As climate records continue to tumble, perhaps it should come as no surprise that Australia has recorded its warmest winter on record.
The revelation was made by the Bureau of Meteorology in advance of a decision over whether to declare El Nino conditions, which typically bring hotter, drier weather.
El Nino is associated with extreme weather phenomena, from wildfires to tropical cyclones and prolonged droughts.
The June-August season’s national mean temperature was 1.53 centigrade above the 1961 to 1990 average, and the highest since records began in 1910, the Bureau of Meteorology said on its website.
Winter rainfall across the country was meanwhile 4.2% below the 1961 to 1990 average, although the northern parts of Western Australia state, western Queensland and large parts of northern and eastern South Australia bucked that trend.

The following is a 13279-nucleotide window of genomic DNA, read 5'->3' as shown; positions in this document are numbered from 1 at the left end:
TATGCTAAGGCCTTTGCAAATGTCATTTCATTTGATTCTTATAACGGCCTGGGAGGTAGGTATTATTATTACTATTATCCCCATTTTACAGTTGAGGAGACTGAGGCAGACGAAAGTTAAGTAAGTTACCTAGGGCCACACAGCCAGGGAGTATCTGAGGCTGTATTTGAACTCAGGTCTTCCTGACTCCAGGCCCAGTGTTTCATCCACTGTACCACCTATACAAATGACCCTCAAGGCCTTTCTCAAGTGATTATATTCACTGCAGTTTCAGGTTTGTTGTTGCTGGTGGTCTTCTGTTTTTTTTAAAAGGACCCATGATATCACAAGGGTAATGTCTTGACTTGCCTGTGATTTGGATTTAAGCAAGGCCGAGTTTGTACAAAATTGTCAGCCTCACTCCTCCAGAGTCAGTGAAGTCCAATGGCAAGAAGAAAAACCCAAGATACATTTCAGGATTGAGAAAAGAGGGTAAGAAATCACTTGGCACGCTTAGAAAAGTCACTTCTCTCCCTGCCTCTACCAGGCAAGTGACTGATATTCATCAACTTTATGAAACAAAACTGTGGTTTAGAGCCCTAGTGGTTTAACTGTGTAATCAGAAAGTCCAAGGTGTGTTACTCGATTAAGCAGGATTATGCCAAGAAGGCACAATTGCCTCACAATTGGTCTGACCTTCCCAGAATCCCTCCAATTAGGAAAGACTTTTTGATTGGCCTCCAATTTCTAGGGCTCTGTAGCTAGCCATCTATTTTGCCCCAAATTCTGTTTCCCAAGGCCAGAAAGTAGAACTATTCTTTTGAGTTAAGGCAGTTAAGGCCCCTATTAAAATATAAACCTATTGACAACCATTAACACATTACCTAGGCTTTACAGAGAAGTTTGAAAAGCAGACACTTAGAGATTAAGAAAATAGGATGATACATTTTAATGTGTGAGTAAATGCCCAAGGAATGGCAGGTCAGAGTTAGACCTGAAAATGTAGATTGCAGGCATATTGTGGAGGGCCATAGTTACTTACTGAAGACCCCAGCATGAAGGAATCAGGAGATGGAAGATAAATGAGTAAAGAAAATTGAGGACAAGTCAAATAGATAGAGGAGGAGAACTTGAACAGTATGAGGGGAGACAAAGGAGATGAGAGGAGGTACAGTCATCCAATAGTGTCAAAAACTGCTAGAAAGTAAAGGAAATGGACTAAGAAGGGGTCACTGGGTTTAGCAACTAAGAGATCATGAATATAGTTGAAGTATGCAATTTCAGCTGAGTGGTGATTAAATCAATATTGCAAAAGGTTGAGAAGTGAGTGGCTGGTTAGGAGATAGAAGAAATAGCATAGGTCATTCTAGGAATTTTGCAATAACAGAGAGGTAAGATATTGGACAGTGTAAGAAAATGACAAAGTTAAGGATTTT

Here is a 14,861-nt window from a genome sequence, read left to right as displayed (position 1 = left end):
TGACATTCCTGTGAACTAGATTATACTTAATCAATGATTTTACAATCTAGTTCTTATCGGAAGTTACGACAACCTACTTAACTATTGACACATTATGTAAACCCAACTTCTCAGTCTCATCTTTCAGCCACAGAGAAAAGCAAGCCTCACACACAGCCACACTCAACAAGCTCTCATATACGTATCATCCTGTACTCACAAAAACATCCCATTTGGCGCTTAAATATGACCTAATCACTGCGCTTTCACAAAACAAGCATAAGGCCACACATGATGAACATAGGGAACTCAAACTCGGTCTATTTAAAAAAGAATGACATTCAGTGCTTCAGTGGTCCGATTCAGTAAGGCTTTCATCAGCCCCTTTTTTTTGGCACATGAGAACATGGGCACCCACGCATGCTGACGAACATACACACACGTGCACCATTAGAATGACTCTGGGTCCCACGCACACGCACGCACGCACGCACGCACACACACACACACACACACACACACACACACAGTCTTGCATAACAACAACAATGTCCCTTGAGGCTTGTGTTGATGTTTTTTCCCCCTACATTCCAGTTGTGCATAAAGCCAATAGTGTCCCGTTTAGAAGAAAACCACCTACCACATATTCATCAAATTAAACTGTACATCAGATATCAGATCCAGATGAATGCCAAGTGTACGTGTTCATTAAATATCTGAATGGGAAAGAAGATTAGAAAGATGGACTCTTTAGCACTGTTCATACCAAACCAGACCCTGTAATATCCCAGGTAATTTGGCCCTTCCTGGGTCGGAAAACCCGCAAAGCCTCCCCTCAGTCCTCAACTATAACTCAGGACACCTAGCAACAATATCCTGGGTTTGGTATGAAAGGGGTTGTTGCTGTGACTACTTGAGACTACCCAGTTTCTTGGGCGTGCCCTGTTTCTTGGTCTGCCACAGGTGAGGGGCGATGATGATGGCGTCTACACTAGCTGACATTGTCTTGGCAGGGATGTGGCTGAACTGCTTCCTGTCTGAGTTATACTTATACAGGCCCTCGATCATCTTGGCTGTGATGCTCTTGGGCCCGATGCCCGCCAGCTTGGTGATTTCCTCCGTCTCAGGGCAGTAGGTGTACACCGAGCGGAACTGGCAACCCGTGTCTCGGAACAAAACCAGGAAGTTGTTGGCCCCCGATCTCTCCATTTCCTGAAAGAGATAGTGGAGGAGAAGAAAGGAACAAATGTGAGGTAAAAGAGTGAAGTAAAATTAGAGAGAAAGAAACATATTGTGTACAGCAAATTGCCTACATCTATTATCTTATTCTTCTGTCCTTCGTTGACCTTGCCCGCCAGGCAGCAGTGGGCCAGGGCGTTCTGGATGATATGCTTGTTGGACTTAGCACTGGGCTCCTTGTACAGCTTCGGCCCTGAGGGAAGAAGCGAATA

The end of an unseasonably hot southern hemisphere winter sets the stage for the potential declaration of El Nino. The Bureau of Meteorology has previously said the weather pattern is likely to develop between September and November.
The World Meteorological Organization said last month the weather pattern had emerged in the tropical Pacific for the first time in seven years.
The Australian Bureau of Meteorology has so far only issued an El Nino alert, which it says has historically led to the event around 70% of the time.